Friday, August 10, 2007

"I think luck is the sense to recognize an opportunity and the ability to take advantage of it. Every one has bad breaks, but every one also has opportunities. The man who can smile at his breaks and grab his chances gets on." Samuel Goldwyn

"I steer my bark with hope in the head, leaving fear astern." Thomas Jefferson

"Why and how are words so important that they cannot be too often used." Napoleon

BBC Essex is celebrating pirate radio. The golden days of off shore wireless remembered. A flashback worth the bandwidth. Listen live to Pirate BBC Essex.

Casey McKinnon writes Give us credit in the Guardian...
Now that the excitement over reality TV is dying down, a new budget-saving television revolution is upon us: internet video reruns. Later this year, many stations across America will be launching shows featuring some of the most popular web videos you've already seen. They'll also be screwing the producers of those videos – people like me - out of royalties, recognition and more." The entire piece here.

Bonus: Speaking of video, here's a performance vid wherein Kate gets all Derrida. She makes reference to The Truth in Painting by Jacques Derrida an excellent text on art, history and context.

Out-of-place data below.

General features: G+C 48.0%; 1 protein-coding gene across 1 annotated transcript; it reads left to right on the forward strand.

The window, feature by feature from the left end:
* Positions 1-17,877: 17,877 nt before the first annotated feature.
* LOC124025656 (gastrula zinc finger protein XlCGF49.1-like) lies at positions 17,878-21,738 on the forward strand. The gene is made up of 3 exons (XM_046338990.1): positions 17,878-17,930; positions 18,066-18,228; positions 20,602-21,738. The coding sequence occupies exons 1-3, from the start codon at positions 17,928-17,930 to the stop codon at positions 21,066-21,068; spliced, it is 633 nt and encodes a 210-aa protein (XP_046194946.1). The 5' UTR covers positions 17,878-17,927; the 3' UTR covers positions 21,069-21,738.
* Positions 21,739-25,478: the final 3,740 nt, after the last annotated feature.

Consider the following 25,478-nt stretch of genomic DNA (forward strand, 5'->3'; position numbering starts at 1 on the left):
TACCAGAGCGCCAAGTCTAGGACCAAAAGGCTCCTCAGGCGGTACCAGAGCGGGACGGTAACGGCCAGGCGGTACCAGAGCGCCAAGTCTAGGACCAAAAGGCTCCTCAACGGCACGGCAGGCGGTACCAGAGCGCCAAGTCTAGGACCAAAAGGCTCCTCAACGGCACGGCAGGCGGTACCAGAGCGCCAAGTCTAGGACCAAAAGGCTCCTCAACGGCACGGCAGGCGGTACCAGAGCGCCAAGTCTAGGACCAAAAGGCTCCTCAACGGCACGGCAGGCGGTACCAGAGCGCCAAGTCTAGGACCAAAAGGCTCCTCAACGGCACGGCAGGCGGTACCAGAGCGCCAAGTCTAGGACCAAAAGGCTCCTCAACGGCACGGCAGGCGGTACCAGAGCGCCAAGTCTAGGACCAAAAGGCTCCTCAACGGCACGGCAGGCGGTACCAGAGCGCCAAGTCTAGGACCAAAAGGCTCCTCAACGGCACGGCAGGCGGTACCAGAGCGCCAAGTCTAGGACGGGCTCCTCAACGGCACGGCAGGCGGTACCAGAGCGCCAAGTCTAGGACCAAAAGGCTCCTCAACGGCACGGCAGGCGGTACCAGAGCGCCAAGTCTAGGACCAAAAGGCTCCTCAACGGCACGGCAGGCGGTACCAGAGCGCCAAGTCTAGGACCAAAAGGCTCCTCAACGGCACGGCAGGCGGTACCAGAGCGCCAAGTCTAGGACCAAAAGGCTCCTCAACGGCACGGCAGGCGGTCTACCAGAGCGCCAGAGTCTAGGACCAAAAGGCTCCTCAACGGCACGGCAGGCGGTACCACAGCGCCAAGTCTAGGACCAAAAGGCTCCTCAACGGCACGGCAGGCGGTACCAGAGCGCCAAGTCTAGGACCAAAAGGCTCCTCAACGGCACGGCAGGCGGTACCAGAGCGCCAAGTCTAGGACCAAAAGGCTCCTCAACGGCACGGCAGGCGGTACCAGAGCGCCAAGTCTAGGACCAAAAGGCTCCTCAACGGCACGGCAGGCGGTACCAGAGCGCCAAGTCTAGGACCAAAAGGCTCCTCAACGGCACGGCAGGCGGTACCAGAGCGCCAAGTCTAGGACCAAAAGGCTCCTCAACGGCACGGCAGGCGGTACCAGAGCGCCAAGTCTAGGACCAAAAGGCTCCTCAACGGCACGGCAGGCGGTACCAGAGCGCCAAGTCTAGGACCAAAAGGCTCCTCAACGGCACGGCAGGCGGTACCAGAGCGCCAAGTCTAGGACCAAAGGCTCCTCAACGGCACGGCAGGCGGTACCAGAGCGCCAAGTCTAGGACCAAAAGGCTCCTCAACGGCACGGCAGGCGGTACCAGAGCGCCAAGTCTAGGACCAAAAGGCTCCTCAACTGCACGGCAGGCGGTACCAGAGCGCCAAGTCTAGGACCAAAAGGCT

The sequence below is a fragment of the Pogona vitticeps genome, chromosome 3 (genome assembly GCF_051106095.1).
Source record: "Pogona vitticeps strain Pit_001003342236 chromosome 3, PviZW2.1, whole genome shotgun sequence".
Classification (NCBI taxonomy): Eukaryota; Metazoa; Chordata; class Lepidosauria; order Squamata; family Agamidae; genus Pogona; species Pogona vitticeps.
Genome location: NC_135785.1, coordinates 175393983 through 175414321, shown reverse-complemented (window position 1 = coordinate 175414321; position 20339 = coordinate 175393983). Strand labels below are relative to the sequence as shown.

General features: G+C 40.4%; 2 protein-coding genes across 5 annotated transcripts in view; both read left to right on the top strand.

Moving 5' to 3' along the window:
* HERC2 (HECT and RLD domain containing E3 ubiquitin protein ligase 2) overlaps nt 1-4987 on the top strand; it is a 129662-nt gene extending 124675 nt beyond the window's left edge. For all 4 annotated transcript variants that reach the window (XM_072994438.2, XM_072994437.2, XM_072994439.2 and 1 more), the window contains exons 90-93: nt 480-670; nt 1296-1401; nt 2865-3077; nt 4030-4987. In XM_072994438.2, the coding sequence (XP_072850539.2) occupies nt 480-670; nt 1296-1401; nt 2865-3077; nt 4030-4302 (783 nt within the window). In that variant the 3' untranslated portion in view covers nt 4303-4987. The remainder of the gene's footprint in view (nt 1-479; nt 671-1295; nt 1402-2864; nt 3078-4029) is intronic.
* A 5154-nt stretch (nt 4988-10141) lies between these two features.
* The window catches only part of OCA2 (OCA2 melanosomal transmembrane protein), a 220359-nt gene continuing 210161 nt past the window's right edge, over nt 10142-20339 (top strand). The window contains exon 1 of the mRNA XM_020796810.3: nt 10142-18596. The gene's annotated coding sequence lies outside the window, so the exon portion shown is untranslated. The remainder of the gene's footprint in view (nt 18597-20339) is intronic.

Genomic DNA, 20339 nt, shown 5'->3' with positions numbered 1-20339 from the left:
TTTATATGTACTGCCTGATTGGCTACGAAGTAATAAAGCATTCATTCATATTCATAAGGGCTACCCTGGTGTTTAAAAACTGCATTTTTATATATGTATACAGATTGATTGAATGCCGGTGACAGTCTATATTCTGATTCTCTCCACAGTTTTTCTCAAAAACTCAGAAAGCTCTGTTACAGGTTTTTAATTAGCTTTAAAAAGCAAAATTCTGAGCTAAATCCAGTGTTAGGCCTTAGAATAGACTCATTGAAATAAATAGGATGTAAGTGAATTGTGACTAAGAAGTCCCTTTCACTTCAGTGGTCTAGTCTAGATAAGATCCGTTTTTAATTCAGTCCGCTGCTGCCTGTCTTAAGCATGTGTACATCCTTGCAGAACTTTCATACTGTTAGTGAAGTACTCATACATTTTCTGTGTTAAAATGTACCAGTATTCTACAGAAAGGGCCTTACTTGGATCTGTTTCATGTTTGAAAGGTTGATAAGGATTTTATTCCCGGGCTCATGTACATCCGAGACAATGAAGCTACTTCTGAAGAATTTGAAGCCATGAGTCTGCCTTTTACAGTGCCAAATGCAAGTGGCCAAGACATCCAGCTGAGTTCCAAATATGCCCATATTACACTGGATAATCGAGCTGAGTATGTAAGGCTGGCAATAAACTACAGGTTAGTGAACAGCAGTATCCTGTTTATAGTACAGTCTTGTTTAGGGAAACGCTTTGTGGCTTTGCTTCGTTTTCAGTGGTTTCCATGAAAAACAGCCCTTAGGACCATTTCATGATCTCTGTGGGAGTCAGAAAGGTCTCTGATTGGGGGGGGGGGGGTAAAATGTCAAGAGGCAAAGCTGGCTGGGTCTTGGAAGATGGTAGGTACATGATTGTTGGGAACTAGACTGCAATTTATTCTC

The new Gibson is a fine read. Highly recommended. Amazon info here.

Making the plan

From What and Why to How

When your one-on-one meetings are done the homework begins. Review your meeting notes and search for patterns. Key words, concepts, ideas, attitudes, history, complaints, reservations, suggestions, perceptions, values, beliefs. A careful study of your notes will provide a summary of insights. The approach is to take notes on your notes, create an outline, key here is immersion in the detail - study, reflect, distill.

The process works. Years ago my research mentor Jim Yergin suggested data immersion as one beginning to understanding. He taught us to start with the Arbitron book, a calculator, a yellow legal pad and a pencil. The task was to study every page of the book. When we finished we would write a summary, an abstract, top line findings.


The question we would ask about each finding was why. What was going on here? Using multiple data points (three or more books of the same quarter - i.e., Spring books) we were able to test a finding, recognize patterns by noting replication. By the end of the exercise we had a feeling for the data, we were able to see through the numbers and come to some deeper practical understanding. At this point we were able to create a working hypothesis, make informed judgments. This is the start of creating a solution set. Listen, watch, observe, think, reflect, constantly ask why?

Homework complete it's time to set a group meeting.

More next time. Have a great weekend.